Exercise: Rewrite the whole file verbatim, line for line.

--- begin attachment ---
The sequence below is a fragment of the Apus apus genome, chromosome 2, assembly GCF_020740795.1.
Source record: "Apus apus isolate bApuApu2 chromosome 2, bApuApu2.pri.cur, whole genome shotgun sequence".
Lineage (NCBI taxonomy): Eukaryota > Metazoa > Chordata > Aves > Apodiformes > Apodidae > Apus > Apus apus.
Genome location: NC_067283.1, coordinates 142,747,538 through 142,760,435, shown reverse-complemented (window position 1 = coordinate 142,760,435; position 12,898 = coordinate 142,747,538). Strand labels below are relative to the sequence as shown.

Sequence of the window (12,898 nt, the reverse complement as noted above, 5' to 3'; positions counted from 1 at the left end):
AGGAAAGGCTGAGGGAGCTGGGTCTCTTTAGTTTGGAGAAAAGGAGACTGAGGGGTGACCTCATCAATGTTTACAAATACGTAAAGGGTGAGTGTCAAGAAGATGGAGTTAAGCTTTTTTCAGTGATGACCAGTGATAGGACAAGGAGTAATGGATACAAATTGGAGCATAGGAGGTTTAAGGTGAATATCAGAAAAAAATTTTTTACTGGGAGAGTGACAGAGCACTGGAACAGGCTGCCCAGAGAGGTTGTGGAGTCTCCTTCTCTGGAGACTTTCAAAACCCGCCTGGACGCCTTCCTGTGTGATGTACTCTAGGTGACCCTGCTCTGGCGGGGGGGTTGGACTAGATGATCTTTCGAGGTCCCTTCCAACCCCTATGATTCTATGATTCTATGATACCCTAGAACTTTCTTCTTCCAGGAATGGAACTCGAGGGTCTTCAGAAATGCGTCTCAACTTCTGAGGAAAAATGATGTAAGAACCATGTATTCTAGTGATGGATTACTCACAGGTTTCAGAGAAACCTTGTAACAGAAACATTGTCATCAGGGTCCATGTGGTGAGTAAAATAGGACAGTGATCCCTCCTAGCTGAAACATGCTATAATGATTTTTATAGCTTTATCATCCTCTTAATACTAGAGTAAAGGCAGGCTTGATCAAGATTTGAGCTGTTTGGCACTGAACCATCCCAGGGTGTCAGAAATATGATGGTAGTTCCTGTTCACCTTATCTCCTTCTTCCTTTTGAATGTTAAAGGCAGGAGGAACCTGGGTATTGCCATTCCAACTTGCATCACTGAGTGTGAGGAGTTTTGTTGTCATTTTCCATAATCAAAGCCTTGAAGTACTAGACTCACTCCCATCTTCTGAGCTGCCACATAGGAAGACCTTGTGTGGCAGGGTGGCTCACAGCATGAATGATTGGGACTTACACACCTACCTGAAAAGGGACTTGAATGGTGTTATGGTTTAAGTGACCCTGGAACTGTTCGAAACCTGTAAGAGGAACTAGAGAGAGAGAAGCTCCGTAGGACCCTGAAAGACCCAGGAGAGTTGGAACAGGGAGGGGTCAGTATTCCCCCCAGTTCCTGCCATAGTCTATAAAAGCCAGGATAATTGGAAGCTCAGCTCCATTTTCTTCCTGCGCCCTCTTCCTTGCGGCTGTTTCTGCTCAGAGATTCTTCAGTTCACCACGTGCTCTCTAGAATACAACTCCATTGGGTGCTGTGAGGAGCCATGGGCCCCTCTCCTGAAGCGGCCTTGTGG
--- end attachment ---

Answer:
The sequence below is a fragment of the Apus apus genome, chromosome 2, assembly GCF_020740795.1.
Source record: "Apus apus isolate bApuApu2 chromosome 2, bApuApu2.pri.cur, whole genome shotgun sequence".
Lineage (NCBI taxonomy): Eukaryota > Metazoa > Chordata > Aves > Apodiformes > Apodidae > Apus > Apus apus.
Genome location: NC_067283.1, coordinates 142,747,538 through 142,760,435, shown reverse-complemented (window position 1 = coordinate 142,760,435; position 12,898 = coordinate 142,747,538). Strand labels below are relative to the sequence as shown.

Sequence of the window (12,898 nt, the reverse complement as noted above, 5' to 3'; positions counted from 1 at the left end):
AGGAAAGGCTGAGGGAGCTGGGTCTCTTTAGTTTGGAGAAAAGGAGACTGAGGGGTGACCTCATCAATGTTTACAAATACGTAAAGGGTGAGTGTCAAGAAGATGGAGTTAAGCTTTTTTCAGTGATGACCAGTGATAGGACAAGGAGTAATGGATACAAATTGGAGCATAGGAGGTTTAAGGTGAATATCAGAAAAAAATTTTTTACTGGGAGAGTGACAGAGCACTGGAACAGGCTGCCCAGAGAGGTTGTGGAGTCTCCTTCTCTGGAGACTTTCAAAACCCGCCTGGACGCCTTCCTGTGTGATGTACTCTAGGTGACCCTGCTCTGGCGGGGGGGTTGGACTAGATGATCTTTCGAGGTCCCTTCCAACCCCTATGATTCTATGATTCTATGATACCCTAGAACTTTCTTCTTCCAGGAATGGAACTCGAGGGTCTTCAGAAATGCGTCTCAACTTCTGAGGAAAAATGATGTAAGAACCATGTATTCTAGTGATGGATTACTCACAGGTTTCAGAGAAACCTTGTAACAGAAACATTGTCATCAGGGTCCATGTGGTGAGTAAAATAGGACAGTGATCCCTCCTAGCTGAAACATGCTATAATGATTTTTATAGCTTTATCATCCTCTTAATACTAGAGTAAAGGCAGGCTTGATCAAGATTTGAGCTGTTTGGCACTGAACCATCCCAGGGTGTCAGAAATATGATGGTAGTTCCTGTTCACCTTATCTCCTTCTTCCTTTTGAATGTTAAAGGCAGGAGGAACCTGGGTATTGCCATTCCAACTTGCATCACTGAGTGTGAGGAGTTTTGTTGTCATTTTCCATAATCAAAGCCTTGAAGTACTAGACTCACTCCCATCTTCTGAGCTGCCACATAGGAAGACCTTGTGTGGCAGGGTGGCTCACAGCATGAATGATTGGGACTTACACACCTACCTGAAAAGGGACTTGAATGGTGTTATGGTTTAAGTGACCCTGGAACTGTTCGAAACCTGTAAGAGGAACTAGAGAGAGAGAAGCTCCGTAGGACCCTGAAAGACCCAGGAGAGTTGGAACAGGGAGGGGTCAGTATTCCCCCCAGTTCCTGCCATAGTCTATAAAAGCCAGGATAATTGGAAGCTCAGCTCCATTTTCTTCCTGCGCCCTCTTCCTTGCGGCTGTTTCTGCTCAGAGATTCTTCAGTTCACCACGTGCTCTCTAGAATACAACTCCATTGGGTGCTGTGAGGAGCCATGGGCCCCTCTCCTGAAGCGGCCTTGTGG